This Ode to the Two Masters is Beautiful!

padmarajan Johnson

An Ode to Two Masters

Most of us armchair critics who cry foul of the movies ‘meted’ out to us consider the 80s and the starting of the 90s as the Golden Age of Malayalam cinema. And I know for a fact that we internet critics may not have watched any of those movies on a release date because we may have been performing mundane activities such as going to school with a heavy load of those Standard VI text books under the watchful eyes of our parents or simply because we may not have been old enough to understand enough about movies! I know this is not far from truth because I have been one of them and all of us critics fall into the 20-35 years age category! So most of us comment on things after a quick research on Wikipedia, YouTube, etc. Well, I am getting sick of what I am talking here. Lets get back to business!

I do not remember which was the first Padmarajan movie I had ever watched nor do I remember when was the first time I started noticing that most of those melodious malayalam songs played on radio were composed by Johnson master. It might have been “Njaan Gandharvan” which first registered in my mind as a Padmarajan movie because of the news of his untimely departure after directing this one. In hindsight, another of those Padmarajan movies which captured my attention was “Innale” only because popular actors such as Suresh Gopi, Jayaram, and Shobhana featured in the movie without actually realizing it was a Pappettan movie!

When talking about Padmarajan movies, “diversity of themes” “bold themes” are oft repeated cliches, but as I grew older, I realized they were pretty simple narratives, handled themes such as rebellion, fantasy, male bonding (not bondage!!), and not the least of all, sexuality in all its expressions and people at crossroads whether to confirm or not to confirm in terms of sexuality/re lationships, etc (Thoovanathumbikal falls under the realm of this theme).

It is not clear whether the writer of “Beautiful” wants to say “sexual liberalization is nigh” to the Malayalee audience, but the movie certainly is a fitting ode to Padmarajanesque themes and movies. When one enters the paraplegic’s room, we see Stephen (Jayasuriya) watching movies such as Rajashilpi, Thoovanathumbikal with themes such as sensuality, romanticism all the time. We also see a shot of him asking his friend to switch off the TV after watching a few scenes from Guzaarish because of its depressing theme according to him! It is precisely this zest for life in this character that makes “Beautiful” really beautiful. Never do we see the writer attempting to take us on an emotional roller coaster ride and inundate the theater with tears which is the wont of any movies featuring disabled people, be it Hollywood or any cinema for that matter (every year, The Academy of Motion Picture Arts and Sciences gives a handout of “Movies on Disability” secretly to its members to vote for the Oscars!). There is a lot of honesty in the writing and the way characters are portrayed in this movie, and unsurprisingly, due to this, it had its own share of controversies! The price one has to pay for honesty…never mind, just a cliche!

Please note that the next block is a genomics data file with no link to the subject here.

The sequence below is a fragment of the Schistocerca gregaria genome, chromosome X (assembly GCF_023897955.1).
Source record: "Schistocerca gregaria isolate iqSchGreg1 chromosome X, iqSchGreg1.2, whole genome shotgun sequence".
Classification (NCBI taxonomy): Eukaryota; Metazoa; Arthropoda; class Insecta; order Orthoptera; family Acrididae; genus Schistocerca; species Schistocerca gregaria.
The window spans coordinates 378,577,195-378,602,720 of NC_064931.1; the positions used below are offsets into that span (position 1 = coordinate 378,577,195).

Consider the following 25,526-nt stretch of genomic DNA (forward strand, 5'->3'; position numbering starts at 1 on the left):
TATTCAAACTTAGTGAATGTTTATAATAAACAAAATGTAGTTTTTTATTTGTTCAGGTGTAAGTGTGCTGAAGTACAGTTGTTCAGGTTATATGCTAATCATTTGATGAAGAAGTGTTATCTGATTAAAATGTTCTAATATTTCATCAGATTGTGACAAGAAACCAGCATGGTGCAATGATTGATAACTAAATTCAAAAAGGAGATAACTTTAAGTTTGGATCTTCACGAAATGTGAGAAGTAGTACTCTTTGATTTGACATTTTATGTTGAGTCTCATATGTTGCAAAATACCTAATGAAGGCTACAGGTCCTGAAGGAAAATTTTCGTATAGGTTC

A word on the director. VK Prakash has been one of those directors whose movies always looked beautiful but lagged behind in terms of story, screenplay, themes, etc. He scores high here because he has done justice to the rich material available and the narration is slick. There is not a single dull moment in the movie. The art direction and camara are simply fantastic – no showy artefacts or “money shots!” Now I know for a fact that there are guys in Malludom who let the art work, photography go with the story rather than make it stick out like a sore thumb.

Anoop Menon must be one of those people in the 20-35 year category (I do not know his exact age) who actually explored Padmarajan movies in the reverse chronological order because like most of us, he might have been too young to watch them in theater or on a release date. We see his love for Padmarajan movies through Jayasuriya’s character. We also see John, the musician played by him, talk of a scene in Thoovanathumbikal where the magic of romance takes on a whole new meaning with rain and Johnson’s master’s famous BGM. Johnson master might have been that wonderful music director who never got his due, but it is never too late to mend. Anoop Menon has given a great homage to him through this movie, and I think this is for all those 30 plus romantics who still have that scratched and much abused CD of Thoovanathumbikal which they religiously take out and watch every once in a while just to get that little something they missed out on the last viewing and try to redefine romance, liberalization, etc, and of course, to cut right to chase, watch Sumalatha as Clara again and again!!!

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